Take the 2-minute tour ×
Unix & Linux Stack Exchange is a question and answer site for users of Linux, FreeBSD and other Un*x-like operating systems.. It's 100% free, no registration required.

Commands like git, hg, and apt-get all have sub-commands (is there a better name?), and they are all case-sensitive:

hg log                    # not hg Log
git status                # not git Status
sudo apt-get install nano # not sudo apt-get Install nano

Obviously a lot of things in Unix need to be case-sensitive, because that's kind of how Unix is.

But in this case, there's no potential ambiguity. Those arguments can only be command names and can't be anything else (can they?). git's error message suggests that this is the case:

> git Status
git: 'Status' is not a git command. See 'git --help'.

Did you mean this?

Besides adding just a little more frustration for beginners and conforming to Unix culture, is there any reason to be case-sensitive?

share|improve this question
I guess I don't understand how being explicit with the case is more confusing to the end user. If a tutorial shows you git status then it's pretty obvious that you should type that. The lack of specifying things explicitly has more to do with laziness IMO. The mindset of "case doesn't matter" has more to do with growing up in a Windows culture. –  slm Mar 26 '14 at 1:39

3 Answers 3

up vote 8 down vote accepted

is there any reason to be case-sensitive?

It leaves a much bigger namespace available. For example, a later version of git could implement uppercase variations on command names, or allow the user to define macros/aliases, as with the shell, where you can define your own MV, CP, etc. without having to redefine mv, cp, etc.

share|improve this answer

Case sensitive is part of the POSIX way of handling command and argument it has nothing to do with the meaning.

It's a very good thing that Status and status are not the same because the file system which kind of a base in the system is case sensitive (because of POSIX rules). It's usually a good pratice to keep the same behavior in your whole system.

So for example, if your second argument can be either a filename or a keyword could you consider that keyword is acceptable case sensitive or not ? it would be such a mess to have commands that accept case sensitive argument sometime and sometime not.

The last important thing about key sensitivity in my opinion is the fact that if type ls -L you might have define this yourself and really wants to type it with a capital L and the system should never try to guess and always execute what you type.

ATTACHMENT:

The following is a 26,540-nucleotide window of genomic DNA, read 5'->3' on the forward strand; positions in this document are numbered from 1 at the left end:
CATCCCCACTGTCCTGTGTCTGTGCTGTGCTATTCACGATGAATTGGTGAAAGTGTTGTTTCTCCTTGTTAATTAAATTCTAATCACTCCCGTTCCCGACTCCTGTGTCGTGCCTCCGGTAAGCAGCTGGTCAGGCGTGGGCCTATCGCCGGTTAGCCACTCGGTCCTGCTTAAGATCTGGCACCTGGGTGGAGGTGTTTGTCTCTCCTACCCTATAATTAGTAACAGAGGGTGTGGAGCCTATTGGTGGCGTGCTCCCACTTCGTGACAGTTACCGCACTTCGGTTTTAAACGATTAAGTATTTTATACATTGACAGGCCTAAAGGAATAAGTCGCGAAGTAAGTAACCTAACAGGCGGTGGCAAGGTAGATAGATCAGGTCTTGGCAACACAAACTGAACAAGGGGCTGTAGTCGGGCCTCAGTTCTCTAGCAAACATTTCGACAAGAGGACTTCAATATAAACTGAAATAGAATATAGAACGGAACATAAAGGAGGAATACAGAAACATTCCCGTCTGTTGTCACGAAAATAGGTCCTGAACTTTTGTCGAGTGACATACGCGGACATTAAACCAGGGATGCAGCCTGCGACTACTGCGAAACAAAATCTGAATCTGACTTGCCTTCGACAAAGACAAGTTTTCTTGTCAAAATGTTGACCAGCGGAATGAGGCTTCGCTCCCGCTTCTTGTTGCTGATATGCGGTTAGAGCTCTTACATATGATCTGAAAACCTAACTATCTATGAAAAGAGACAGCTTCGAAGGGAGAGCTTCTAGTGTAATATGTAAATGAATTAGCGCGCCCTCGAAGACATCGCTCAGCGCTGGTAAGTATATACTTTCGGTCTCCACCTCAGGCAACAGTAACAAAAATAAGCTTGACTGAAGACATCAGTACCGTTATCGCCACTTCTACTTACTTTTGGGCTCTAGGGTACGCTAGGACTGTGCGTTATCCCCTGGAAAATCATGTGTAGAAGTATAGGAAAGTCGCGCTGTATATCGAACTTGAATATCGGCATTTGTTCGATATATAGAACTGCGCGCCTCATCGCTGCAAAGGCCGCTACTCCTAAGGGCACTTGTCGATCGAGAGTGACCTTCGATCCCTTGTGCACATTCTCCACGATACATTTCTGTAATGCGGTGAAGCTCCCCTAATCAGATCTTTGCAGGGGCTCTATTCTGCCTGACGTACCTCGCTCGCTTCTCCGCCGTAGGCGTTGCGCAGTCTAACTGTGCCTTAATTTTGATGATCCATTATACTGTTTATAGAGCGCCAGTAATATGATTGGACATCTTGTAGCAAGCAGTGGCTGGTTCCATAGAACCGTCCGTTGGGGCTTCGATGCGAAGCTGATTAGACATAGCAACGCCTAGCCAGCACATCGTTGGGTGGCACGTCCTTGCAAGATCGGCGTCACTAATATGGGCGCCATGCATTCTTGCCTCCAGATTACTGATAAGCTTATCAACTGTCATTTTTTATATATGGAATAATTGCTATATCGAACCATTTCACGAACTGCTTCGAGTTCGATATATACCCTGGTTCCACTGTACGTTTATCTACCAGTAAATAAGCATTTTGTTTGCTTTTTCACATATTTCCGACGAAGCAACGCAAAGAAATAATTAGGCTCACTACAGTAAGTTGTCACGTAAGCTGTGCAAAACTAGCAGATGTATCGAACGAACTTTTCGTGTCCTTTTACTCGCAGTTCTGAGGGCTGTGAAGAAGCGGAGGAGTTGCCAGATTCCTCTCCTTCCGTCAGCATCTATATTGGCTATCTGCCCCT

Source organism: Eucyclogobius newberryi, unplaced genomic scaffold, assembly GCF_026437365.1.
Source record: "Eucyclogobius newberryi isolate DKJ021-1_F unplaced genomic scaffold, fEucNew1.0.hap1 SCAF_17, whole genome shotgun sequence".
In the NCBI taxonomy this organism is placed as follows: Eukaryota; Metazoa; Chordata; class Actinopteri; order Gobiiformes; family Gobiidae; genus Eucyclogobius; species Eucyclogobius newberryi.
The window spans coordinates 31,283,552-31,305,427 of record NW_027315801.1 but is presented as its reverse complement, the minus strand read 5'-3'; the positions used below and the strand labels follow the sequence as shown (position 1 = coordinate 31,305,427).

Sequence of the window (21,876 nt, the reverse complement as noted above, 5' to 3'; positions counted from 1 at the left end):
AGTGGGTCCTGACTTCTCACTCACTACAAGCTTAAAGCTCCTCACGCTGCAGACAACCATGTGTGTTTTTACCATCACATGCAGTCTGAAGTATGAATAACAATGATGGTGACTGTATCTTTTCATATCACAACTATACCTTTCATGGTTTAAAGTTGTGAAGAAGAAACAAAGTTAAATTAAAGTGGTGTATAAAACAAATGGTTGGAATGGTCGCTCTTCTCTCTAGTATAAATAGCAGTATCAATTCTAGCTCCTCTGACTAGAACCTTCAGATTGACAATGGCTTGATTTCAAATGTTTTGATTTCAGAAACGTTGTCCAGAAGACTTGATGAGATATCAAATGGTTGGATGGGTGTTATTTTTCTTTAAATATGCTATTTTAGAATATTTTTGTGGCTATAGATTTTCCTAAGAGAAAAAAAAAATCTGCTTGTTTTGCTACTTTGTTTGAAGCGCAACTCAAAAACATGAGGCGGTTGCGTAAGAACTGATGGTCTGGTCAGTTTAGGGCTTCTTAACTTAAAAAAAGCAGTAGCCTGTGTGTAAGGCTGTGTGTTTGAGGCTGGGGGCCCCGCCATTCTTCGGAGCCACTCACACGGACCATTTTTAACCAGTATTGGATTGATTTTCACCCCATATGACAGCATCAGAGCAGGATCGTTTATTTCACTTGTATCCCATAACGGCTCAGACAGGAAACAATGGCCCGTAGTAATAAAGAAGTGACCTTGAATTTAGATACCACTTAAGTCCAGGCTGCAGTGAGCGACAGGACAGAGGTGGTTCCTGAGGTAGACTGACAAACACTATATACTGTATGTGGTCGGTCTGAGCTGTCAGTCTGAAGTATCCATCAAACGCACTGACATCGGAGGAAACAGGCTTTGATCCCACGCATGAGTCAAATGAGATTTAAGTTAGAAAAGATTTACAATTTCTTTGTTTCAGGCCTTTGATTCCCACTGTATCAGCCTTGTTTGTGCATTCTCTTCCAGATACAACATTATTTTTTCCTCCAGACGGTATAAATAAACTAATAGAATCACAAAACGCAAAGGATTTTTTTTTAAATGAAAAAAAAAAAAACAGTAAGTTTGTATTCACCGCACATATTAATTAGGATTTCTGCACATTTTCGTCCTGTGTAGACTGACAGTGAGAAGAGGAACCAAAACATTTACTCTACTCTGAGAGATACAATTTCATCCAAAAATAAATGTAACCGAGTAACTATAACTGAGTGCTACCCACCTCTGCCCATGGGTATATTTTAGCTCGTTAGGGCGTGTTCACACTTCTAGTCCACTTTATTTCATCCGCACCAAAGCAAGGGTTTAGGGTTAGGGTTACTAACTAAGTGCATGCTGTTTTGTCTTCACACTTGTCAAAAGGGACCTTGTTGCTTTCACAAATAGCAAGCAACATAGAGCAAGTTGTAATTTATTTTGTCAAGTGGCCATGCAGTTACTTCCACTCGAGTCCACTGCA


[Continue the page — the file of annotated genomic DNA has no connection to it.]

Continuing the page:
share|improve this answer
Do any of git, hg, or apt-get accept filenames or keywords for their first argument? Do any commonly used applications behave like that? –  dafrazzman Mar 26 '14 at 0:20
@dafrazzman I'm speaking in a general way, the goal of the system is to be consistent, not having easier thing set for specific part, also see the last edit –  Kiwy Mar 26 '14 at 0:22
@Kiwy congrats for 2k! –  user55518 Mar 26 '14 at 0:48
@Kiwy So Unix apps have an expectation of case-sensitivity. Therefore you're inviting people to make false assumptions if you make your app case-insensitive. –  dafrazzman Mar 26 '14 at 17:27
@dafrazzman well yes you get it. Making a case insensitive program could lead you to certain problem with the whole case sensitivity of the sytem, plus there's some command that uses letter in small and uppercase i.e: grep –  Kiwy Mar 26 '14 at 17:47

Look at it from another perspective. The computer has no knowledge of language or letters, what it sees are numbers that are then mapped to characters. While I (the letter I) and | (the pipe) may look very similar to you, they are completely different to the computer.

To illustrate, have a look at the table below. You will see that there is no correspondence between the code for an upper case letter and the corresponding lower case one. They are not consecutive, they are represented by completely different codes (table source):

                                     enter image description here

In other words, while a and A may seem like the same thing to you, they do not to a computer.

share|improve this answer
That's also indeed a nice way to explain this. –  Kiwy Mar 26 '14 at 8:14
There is a clear correspondence: A vs a, B vs. b, etc. each share 7 out of 8 bits. A single bit—2⁵—tells you uppercase or lowercase. The table is even arranged show the clear correspondence.... –  derobert Mar 26 '14 at 18:05
@derobert dammit, I knew some hardcore coder would come and spoil my beautiful logic :). Anyway, yes of course there is a "correspondence" that's how case insensitive file systems work, the point I'm making is that the computer does not see characters but numbers, so the correspondence needs to be worked out, it is not quite a simple as you or I knowing that A and a are the same letter. –  terdon Mar 26 '14 at 18:08
Sure. And historically, maybe this is why Unix was case-sensitive. But now it's just calling a different library function. The performance difference for comparing option strings is irrelevant. The only reason now is tradition. –  derobert Mar 26 '14 at 18:17

Your Answer


By posting your answer, you agree to the privacy policy and terms of service.

Not the answer you're looking for? Browse other questions tagged or ask your own question.